Reading your reports, I get the impression that you are acting as a provocateur, forcing people to confront things that they do not want to talk about. You even make them cry sometimes!


- Yes, because these are people who are so used - not only in Egypt, but in the Orient in general - to conceal and hide their views, their lives from foreigners, that in order to get something out of them, you have to force them a bit, provoke them. Sometimes even subject to heavy criticism. Upset. Of course, I always know who to treat like this.

In Egypt, often something different is told to foreigners and something else is done for one's family or community. It is a kind of hypocrisy, but it has been going on for ages. It is hiding from those "others" with their habits, which foreigners may perceive as flaws or symptoms of barbarism. Like circumcision of women.


You devoted one of the most moving texts in your book to this topic. Circumcision is officially banned in Egypt, yet more than 90 percent of women are circumcised there, often under terrible conditions. They suffer mental and physical torment. Mothers do this to their daughters. Also in progressive, not very religious families.


- Such is the terrible force of traditionalism. A dozen or so years ago it was all hidden. Who was talking about it in Europe?


Even today, 90 percent of the people I wanted to talk to about it turned me down. Women and men. What they say are absolute exceptions, most of them wouldn't hear of it at all.


The most shocking thing is the last sentence when your interlocutor says: "Help us." I thought that if I had lived in Egypt, I would have left then, I would not have been able to bear this suffering around.


- It wouldn't apply to you at all. Other cultures are also full of horrors, for example, people are fascinated by India, and terrible things happen there. It moves if you have empathy, but it doesn't directly affect our lives. Not so as to leave. Anyway, there are still a lot of such difficult topics there.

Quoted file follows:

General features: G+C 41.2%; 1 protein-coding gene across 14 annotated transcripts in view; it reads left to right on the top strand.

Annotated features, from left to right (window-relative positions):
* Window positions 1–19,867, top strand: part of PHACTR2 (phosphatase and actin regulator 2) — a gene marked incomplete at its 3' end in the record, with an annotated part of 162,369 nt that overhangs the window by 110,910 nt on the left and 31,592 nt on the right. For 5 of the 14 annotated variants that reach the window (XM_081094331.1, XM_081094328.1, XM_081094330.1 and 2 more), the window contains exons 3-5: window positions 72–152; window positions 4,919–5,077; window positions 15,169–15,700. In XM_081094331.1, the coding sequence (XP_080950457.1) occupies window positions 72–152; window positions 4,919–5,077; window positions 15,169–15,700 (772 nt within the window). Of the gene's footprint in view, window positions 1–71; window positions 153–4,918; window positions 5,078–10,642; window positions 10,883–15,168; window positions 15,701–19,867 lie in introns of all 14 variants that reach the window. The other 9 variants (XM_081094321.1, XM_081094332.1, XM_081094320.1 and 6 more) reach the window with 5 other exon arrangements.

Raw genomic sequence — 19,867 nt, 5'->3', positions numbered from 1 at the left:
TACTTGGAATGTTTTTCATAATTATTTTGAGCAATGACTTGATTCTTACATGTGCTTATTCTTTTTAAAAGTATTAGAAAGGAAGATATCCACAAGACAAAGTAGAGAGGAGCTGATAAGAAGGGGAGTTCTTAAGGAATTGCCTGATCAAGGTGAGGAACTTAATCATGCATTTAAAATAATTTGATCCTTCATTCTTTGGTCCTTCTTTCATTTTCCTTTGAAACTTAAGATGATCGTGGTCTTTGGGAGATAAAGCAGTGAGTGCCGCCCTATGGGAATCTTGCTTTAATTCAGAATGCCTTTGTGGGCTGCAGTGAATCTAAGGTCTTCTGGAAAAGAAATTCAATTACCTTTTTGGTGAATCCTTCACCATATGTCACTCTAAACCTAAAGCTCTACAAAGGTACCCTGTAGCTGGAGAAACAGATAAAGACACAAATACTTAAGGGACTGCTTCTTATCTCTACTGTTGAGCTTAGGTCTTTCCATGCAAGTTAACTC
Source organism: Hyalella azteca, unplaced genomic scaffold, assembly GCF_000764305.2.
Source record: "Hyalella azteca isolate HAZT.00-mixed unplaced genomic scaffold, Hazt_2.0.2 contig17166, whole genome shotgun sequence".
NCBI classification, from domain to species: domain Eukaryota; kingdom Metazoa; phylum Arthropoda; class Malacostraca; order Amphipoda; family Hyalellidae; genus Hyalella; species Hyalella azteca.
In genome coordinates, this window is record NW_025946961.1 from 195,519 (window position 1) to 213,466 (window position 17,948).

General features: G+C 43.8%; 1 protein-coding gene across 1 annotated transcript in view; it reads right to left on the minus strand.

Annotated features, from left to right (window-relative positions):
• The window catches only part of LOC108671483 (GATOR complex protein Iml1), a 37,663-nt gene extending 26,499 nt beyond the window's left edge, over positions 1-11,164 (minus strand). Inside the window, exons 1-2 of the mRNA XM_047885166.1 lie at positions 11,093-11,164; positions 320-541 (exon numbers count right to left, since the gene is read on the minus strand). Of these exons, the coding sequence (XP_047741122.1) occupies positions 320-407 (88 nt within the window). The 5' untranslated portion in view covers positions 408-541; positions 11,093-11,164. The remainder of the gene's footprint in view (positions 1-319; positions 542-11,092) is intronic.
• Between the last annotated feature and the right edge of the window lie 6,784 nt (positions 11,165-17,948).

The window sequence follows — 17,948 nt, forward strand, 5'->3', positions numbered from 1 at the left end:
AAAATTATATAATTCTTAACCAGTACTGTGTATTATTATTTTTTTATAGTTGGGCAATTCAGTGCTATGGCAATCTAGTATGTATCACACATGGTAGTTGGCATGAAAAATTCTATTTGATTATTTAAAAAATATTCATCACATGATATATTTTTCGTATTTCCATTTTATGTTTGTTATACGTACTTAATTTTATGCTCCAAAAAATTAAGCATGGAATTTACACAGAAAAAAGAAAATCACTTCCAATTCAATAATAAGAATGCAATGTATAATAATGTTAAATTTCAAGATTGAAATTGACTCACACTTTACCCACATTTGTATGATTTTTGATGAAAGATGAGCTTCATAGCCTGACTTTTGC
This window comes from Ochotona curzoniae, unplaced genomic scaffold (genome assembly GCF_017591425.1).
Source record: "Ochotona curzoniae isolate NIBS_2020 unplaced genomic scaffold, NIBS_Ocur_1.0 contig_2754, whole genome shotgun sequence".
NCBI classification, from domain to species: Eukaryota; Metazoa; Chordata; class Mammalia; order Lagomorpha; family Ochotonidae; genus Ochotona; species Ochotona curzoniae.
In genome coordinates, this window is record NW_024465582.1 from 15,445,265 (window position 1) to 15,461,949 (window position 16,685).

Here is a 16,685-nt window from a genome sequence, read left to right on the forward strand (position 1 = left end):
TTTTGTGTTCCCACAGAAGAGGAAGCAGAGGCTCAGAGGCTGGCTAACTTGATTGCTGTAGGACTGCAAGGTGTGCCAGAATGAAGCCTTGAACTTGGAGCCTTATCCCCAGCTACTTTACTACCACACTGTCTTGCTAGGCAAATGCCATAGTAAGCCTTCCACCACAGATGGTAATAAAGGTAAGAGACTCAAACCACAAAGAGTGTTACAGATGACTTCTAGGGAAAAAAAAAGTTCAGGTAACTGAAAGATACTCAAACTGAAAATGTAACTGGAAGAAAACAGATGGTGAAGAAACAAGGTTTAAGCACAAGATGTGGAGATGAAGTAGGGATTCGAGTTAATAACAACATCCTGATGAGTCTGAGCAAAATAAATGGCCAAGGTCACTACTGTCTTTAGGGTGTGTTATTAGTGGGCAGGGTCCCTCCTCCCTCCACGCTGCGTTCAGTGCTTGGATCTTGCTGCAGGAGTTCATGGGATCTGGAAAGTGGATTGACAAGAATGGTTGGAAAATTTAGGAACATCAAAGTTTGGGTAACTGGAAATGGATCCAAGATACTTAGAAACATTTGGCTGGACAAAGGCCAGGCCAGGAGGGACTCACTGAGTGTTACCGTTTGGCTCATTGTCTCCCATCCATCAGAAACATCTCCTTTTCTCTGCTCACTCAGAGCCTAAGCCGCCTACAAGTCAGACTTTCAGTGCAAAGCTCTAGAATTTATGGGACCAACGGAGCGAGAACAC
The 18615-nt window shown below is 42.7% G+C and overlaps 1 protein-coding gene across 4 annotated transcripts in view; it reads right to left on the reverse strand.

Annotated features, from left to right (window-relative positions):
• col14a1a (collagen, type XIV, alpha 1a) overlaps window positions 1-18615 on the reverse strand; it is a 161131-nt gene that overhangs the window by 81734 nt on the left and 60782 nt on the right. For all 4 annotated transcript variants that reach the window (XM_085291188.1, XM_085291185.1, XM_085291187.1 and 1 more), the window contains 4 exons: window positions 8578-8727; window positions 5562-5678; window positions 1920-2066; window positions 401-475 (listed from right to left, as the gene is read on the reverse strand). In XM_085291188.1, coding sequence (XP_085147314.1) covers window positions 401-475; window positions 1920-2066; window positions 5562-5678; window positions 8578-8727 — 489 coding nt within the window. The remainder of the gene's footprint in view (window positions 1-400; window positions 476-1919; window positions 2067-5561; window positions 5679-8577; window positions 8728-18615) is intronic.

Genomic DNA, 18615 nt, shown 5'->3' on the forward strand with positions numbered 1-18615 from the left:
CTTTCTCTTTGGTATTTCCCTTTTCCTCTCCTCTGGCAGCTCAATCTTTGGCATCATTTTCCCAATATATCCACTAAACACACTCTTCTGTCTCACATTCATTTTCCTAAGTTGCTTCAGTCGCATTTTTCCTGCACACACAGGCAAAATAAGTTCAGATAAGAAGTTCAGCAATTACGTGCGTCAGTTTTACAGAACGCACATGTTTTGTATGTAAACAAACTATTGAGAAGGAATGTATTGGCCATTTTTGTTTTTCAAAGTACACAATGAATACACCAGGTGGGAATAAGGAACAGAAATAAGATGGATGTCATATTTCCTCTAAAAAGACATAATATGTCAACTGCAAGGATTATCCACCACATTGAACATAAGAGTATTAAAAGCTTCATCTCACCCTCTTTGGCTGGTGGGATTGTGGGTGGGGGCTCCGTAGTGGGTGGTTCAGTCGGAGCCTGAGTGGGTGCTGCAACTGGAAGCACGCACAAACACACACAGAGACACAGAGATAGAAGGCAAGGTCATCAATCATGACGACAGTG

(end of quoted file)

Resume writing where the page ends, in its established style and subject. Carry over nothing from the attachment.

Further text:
Recently I had a conversation with two Egyptian women about the so-called virgin tests. Because there, premarital chastity is very important. I thought I was going to be crazy about this, it was horrible! Nobody wanted to talk about it, just these two women, let's call them Egyptian feminists, my friends, who just needed to get it out. Besides, no one! And all the time people think they'll hide it. And yet in the times of the Internet and satellite television, it is no longer hidden. Several years ago, only specialists knew about it. Now it's talked about in the world, so they have to come to terms with it, which is a problem. The rise of fundamentalism, jihadism, and Islamic terrorism is also related to this.


Is it a kind of resistance to confronting the perversions of your own tradition?


- Yes, because the world is starting to know about it all, some fellow citizens are also starting to protest. They want freedom, they want democracy. They don't know which one yet, but they want to. And the traditionalism that prevails there and is the basis of everything is starting to fall apart. And if it breaks down, what's going to fill this void? The Western world, at least since the Renaissance, is constantly changing, it is fluid, and everything is constant there. This is how my father lived, this is how my grandfather lived, and this is how we all lived. Some people start to want to live differently, but how? What is now to replace our daily rituals? How to change it? Fear appears.


The world of Islam is torn apart. For example, he worships American pop culture, and at the same time he despises America, he hates it ...


- The lines at the American embassy are huge, you can see American equipment everywhere, you can hear American music, you can see American clothes. On the other hand, 80 percent of people - young, old, everyone - hate America. Contradictions only! After all, over 80 percent of Egyptians want Sharia in various forms! But these same people first overthrew one dictator and then abolished the fundamentalist dictatorship. It is true that it was betting on the army, but at that moment it was the only force that could block the march to the power of the Muslim Brotherhood. Inconceivable! These are the contradictions that make this world fascinating to me.